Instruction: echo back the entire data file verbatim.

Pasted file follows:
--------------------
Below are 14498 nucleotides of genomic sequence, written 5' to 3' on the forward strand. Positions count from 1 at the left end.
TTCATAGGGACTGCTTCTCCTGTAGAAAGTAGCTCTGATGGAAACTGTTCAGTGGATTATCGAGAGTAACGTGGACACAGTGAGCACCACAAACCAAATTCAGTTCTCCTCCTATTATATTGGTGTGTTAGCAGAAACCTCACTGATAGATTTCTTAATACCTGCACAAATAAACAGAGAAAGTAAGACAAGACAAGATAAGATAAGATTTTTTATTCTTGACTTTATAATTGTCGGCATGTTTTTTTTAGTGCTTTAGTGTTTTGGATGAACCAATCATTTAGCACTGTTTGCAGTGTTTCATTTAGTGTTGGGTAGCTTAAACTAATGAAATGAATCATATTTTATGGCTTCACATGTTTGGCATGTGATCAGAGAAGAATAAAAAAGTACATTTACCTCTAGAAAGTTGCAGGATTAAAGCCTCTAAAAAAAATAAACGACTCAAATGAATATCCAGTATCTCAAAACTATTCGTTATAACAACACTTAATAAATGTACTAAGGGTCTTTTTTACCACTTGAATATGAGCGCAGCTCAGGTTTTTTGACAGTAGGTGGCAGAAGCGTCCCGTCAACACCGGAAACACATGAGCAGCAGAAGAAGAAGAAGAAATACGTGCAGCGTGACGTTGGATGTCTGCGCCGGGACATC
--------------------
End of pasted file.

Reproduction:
Below are 14498 nucleotides of genomic sequence, written 5' to 3' on the forward strand. Positions count from 1 at the left end.
TTCATAGGGACTGCTTCTCCTGTAGAAAGTAGCTCTGATGGAAACTGTTCAGTGGATTATCGAGAGTAACGTGGACACAGTGAGCACCACAAACCAAATTCAGTTCTCCTCCTATTATATTGGTGTGTTAGCAGAAACCTCACTGATAGATTTCTTAATACCTGCACAAATAAACAGAGAAAGTAAGACAAGACAAGATAAGATAAGATTTTTTATTCTTGACTTTATAATTGTCGGCATGTTTTTTTTAGTGCTTTAGTGTTTTGGATGAACCAATCATTTAGCACTGTTTGCAGTGTTTCATTTAGTGTTGGGTAGCTTAAACTAATGAAATGAATCATATTTTATGGCTTCACATGTTTGGCATGTGATCAGAGAAGAATAAAAAAGTACATTTACCTCTAGAAAGTTGCAGGATTAAAGCCTCTAAAAAAAATAAACGACTCAAATGAATATCCAGTATCTCAAAACTATTCGTTATAACAACACTTAATAAATGTACTAAGGGTCTTTTTTACCACTTGAATATGAGCGCAGCTCAGGTTTTTTGACAGTAGGTGGCAGAAGCGTCCCGTCAACACCGGAAACACATGAGCAGCAGAAGAAGAAGAAGAAATACGTGCAGCGTGACGTTGGATGTCTGCGCCGGGACATC